The district has seen challenges, including staffing and working in kitchens while abiding by social distancing guidelines.

“San Diego Unified is committed to ensuring any student that may be food insecure has access to a nutritious breakfast and lunch,” spokeswoman Jamie Ries said. “We know students are in a better position to learn when they are healthy, well fed, and well rested.”

Oceanside Unified said it’s served more than 112,000 meals since school closures, though officials didn’t provide how that compares to before the pandemic. The district serves more than 19,000 students and about 57% of its students qualify for free and low-cost meals.

‘We want to meet the need’

At least one district is seeing better numbers than before. Grossmont Union is averaging 16,000 daily meals, an improvement from the 10,000 the district typically served when schools were open, food service director Scimone said.

The district serves more than 21,000 students in eighth through 12th grade. More than 57% qualify for free and reduced meals.

During the first week of closures, the district told the county Office of Education it served nearly 24,500 meals. The next week, it was 32,800.

Scimone said his staff began serving supper in addition to breakfast and lunch, helping boost the number of meals served. Not all neighboring school districts are offering meal distribution, he said, so it’s possible non-district students are coming to Grossmont sites.

“We want to be able to help our community,” Scimone said. “When this all went down, we thought about: ‘How fast can we get this up and running?’ We feel there’s a need in our community, and we want to meet the need for people.”

Photo by Zoë Meyers / inewsource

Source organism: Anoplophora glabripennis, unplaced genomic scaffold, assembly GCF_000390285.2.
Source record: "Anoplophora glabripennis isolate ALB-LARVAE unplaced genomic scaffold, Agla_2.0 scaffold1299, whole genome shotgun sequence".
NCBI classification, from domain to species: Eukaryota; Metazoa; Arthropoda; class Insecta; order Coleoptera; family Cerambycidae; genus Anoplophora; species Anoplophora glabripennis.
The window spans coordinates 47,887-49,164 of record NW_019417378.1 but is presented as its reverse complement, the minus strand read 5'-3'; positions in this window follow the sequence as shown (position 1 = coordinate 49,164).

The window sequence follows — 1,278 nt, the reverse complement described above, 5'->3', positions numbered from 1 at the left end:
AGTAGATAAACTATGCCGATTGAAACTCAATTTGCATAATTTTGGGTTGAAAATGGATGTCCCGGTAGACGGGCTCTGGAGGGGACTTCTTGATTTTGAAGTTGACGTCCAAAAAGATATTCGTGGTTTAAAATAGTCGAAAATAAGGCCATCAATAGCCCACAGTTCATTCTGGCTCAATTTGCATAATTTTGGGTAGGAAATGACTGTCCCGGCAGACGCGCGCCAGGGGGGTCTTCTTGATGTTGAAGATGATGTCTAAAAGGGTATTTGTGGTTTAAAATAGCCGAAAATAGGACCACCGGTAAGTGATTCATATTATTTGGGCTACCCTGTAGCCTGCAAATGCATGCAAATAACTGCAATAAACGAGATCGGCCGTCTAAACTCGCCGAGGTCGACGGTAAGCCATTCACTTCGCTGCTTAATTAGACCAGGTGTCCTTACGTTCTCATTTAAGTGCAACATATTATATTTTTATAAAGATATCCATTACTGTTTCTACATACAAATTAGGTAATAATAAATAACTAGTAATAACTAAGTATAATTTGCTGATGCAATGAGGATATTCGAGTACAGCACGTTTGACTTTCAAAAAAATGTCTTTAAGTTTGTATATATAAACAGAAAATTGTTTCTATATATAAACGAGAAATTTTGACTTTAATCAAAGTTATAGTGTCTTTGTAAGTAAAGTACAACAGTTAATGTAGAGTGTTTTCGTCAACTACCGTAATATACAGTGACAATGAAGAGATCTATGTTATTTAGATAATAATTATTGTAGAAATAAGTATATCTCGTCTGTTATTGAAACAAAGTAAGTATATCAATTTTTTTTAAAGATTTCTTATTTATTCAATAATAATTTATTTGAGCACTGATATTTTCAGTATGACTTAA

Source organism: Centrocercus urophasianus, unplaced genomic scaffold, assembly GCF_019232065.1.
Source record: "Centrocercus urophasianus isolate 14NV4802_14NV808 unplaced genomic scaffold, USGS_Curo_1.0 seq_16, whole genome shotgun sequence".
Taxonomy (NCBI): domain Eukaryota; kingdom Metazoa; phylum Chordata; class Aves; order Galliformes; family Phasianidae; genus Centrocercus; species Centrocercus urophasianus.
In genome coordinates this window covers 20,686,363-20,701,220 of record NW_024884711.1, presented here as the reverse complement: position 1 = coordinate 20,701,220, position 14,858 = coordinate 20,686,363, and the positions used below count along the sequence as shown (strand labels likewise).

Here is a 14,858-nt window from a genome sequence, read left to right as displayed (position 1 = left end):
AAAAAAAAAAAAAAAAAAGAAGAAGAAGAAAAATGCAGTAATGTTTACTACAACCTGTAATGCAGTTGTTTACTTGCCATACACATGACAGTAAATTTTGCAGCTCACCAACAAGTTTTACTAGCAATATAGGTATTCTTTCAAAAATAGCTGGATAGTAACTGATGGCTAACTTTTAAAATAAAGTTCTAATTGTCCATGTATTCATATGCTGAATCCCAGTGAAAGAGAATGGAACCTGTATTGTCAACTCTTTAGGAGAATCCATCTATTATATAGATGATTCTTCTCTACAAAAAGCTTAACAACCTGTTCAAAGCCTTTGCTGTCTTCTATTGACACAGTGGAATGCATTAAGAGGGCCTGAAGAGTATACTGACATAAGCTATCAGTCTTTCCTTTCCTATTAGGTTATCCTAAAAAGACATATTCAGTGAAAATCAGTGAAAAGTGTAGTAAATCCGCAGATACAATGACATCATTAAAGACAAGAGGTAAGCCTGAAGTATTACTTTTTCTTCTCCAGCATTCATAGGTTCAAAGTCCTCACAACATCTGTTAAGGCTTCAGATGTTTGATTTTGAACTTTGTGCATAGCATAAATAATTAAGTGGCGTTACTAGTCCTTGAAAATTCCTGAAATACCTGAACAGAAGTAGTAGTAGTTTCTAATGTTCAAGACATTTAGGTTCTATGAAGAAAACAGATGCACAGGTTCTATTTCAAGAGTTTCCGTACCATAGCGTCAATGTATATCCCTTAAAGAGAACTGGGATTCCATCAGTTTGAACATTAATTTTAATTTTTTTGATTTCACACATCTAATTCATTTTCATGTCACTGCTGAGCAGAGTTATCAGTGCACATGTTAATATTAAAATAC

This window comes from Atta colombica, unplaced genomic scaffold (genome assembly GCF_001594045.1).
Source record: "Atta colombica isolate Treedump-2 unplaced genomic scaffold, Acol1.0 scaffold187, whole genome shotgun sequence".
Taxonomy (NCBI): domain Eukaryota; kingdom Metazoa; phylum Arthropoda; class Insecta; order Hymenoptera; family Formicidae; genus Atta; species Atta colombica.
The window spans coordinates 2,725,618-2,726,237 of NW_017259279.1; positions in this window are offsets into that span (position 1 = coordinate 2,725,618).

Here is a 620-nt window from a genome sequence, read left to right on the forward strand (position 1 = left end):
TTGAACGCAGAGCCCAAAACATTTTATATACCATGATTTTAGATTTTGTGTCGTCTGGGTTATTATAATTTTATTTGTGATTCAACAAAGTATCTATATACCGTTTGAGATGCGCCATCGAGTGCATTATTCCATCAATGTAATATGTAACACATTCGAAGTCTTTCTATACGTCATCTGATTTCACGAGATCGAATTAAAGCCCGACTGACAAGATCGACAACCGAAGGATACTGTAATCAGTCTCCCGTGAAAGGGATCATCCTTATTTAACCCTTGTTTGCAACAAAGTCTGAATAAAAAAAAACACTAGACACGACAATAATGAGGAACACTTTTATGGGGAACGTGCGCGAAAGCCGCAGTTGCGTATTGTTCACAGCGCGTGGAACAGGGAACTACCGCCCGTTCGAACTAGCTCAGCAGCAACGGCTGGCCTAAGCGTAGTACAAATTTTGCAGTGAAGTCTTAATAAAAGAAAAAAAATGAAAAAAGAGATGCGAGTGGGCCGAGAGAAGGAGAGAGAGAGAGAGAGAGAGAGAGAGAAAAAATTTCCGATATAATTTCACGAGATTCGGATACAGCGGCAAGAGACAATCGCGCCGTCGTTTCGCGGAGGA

Families pick up meals at Las Palmas Elementary School in National City, April 10, 2020.

One in six children in San Diego County doesn’t know where their next meal is coming from, according to the nonprofit Feeding San Diego. Thirty-six percent of children at risk of hunger are not eligible for federal nutrition programs, including free and reduced-price school meals.

Jerry Smith, food service program supervisor at the county Office of Education, said officials are looking to increase the county’s capacity to feed. He hopes more charter and private schools set up sites, and he’s confident food service will continue throughout the county.

“We’re all in concert here,” Smith said.“We realize these are special times and that we have to adapt and feed the children and the public as a whole. That’s our mission.”

He said much of the distributions are possible because of those working the sites.

“What’s happening at our child nutrition departments, they’re the real heroes here,” Smith said. “They are feeding people, and it was almost without a blink of the eye.”

Listen to this story by Jennifer Bowman.